Key #4: Shop for deals and best pricing, but buy quality
I know, right? Seems obvious, but it’s a common pitfall. When I remodel, I avoid custom whenever possible and buy off the rack at Lowe’s or Home Depot. Keep it simple. Fancy bay windows and crown molding have their place, but it’s best to build a solid, attractive, interesting, bright room and use decorating to sell it. You still have to make clever choices, but it’s possible to utilize your personal sense of style without spending a bundle. If you skimp on the noticeable elements and try to cover poor quality with a great sales pitch, a savvy potential buyer will see right through it and buy the place down the street.
Just like a well-built home, an independent author must also invest in quality basics. The first task is to write the best possible book you can. If you don’t, your snappy synopsis might entice people to visit your Amazon page, but a shoddy cover and typos and poor editing in your sample chapter download will keep them from purchasing the book.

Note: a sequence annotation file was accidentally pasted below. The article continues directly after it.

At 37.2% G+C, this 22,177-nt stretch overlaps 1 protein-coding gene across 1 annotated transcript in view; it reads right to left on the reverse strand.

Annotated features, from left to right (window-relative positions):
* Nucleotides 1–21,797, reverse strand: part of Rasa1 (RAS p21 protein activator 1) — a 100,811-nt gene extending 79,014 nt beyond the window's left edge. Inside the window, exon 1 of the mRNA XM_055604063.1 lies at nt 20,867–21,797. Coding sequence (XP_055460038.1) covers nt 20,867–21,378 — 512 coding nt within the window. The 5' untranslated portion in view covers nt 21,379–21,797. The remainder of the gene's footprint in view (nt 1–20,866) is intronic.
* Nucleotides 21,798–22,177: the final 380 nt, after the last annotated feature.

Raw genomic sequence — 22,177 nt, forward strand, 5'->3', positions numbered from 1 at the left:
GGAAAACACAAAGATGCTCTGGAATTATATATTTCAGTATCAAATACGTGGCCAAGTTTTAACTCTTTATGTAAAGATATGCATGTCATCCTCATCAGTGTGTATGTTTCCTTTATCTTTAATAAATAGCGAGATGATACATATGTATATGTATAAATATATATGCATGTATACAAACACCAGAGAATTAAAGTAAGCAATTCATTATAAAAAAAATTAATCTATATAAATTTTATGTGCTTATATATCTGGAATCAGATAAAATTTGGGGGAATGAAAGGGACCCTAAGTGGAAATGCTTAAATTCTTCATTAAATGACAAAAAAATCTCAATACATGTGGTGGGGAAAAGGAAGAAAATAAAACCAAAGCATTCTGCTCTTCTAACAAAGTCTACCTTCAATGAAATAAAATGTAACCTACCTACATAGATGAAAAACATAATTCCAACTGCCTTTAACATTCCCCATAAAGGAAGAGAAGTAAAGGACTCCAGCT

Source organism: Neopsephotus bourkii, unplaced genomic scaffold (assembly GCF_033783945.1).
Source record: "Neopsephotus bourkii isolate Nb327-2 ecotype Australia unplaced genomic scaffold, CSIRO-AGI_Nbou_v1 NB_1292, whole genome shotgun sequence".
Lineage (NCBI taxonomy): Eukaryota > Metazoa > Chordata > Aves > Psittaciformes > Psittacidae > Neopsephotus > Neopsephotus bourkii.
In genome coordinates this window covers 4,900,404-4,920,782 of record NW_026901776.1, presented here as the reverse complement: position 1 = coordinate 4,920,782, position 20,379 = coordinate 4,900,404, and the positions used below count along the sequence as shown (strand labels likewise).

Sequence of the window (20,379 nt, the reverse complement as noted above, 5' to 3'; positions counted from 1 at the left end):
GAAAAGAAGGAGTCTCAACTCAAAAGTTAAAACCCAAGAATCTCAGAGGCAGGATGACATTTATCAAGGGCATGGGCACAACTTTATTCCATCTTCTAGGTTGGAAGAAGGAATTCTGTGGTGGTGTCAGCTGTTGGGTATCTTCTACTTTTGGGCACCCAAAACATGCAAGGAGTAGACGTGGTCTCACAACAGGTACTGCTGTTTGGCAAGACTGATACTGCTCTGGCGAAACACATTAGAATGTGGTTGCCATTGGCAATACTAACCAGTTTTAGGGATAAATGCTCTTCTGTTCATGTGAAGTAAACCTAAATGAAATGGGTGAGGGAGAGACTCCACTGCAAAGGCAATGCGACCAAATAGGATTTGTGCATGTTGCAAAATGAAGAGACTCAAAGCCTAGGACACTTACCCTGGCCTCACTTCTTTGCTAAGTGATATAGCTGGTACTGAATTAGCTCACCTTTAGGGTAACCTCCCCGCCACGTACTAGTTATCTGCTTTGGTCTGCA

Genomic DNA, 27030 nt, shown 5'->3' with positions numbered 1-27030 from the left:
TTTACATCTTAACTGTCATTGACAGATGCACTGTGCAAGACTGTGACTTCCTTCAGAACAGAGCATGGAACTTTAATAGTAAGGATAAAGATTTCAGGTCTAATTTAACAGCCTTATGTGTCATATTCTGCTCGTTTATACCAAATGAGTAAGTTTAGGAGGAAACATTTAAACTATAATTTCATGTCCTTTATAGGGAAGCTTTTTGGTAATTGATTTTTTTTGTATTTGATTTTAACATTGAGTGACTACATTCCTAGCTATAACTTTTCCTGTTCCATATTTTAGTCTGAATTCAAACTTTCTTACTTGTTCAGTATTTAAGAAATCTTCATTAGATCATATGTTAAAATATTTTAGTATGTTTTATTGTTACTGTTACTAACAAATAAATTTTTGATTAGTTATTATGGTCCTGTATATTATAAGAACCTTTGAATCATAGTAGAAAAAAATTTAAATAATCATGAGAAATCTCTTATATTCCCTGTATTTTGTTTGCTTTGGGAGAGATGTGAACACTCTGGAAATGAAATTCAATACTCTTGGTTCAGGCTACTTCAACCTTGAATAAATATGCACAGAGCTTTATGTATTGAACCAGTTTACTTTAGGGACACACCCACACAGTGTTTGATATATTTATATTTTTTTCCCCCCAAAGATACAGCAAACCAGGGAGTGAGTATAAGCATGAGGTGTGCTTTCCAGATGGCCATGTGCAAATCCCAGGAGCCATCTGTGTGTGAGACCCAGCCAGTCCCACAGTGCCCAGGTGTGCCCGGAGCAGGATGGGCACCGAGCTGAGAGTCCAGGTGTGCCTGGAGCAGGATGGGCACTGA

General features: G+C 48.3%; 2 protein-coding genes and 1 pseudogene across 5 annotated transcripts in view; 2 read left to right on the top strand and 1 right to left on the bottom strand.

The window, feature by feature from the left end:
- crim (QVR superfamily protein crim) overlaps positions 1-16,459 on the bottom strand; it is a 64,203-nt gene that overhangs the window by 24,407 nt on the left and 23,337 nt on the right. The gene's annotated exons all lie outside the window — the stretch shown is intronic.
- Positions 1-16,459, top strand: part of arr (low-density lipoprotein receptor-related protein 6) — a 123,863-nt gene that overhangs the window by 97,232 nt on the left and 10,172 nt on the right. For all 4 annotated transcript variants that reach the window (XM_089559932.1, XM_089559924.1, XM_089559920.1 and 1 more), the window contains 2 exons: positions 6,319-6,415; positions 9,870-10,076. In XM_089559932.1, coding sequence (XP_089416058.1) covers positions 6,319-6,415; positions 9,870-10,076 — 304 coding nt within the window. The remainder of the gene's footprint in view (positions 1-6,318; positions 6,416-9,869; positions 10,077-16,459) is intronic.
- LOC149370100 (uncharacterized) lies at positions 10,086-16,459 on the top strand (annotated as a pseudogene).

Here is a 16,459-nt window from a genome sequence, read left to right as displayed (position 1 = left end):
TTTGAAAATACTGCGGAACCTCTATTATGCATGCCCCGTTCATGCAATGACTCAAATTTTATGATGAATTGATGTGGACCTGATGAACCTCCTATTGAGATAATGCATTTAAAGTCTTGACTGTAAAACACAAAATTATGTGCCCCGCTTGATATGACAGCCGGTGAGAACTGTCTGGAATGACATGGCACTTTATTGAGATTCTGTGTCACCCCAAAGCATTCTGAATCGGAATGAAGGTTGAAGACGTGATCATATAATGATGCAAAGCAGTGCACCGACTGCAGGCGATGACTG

You can also apply this concept to seeking out free or inexpensive book publicity before investing in a pricey ad. Once you know the ropes, you can always branch out, try different things, figure out ways to stand apart from the crowd. There are lots of options to promo your book and blog that are free or relatively inexpensive.
Key #5: Prepare to go over budget and timeline
That’s right, the remodeling rule of thumb is that any project will take twice as long and cost twice as much as your original projection. This can also be true for self-publishing, especially when you tally up the time YOU have to spend promoting a book and the funds you could possibly throw at book promotion, not to mention hiring a publicist.
But there’s something I know about a remodel, and that is that once you tear out the wall you’re committed. You have to finish. There’s no giving up, no going back. If you don’t complete, you can’t sell the house.
We can all apply this lesson to our writing careers, as well.
Leave a comment and describe your biggest self-publishing revelations!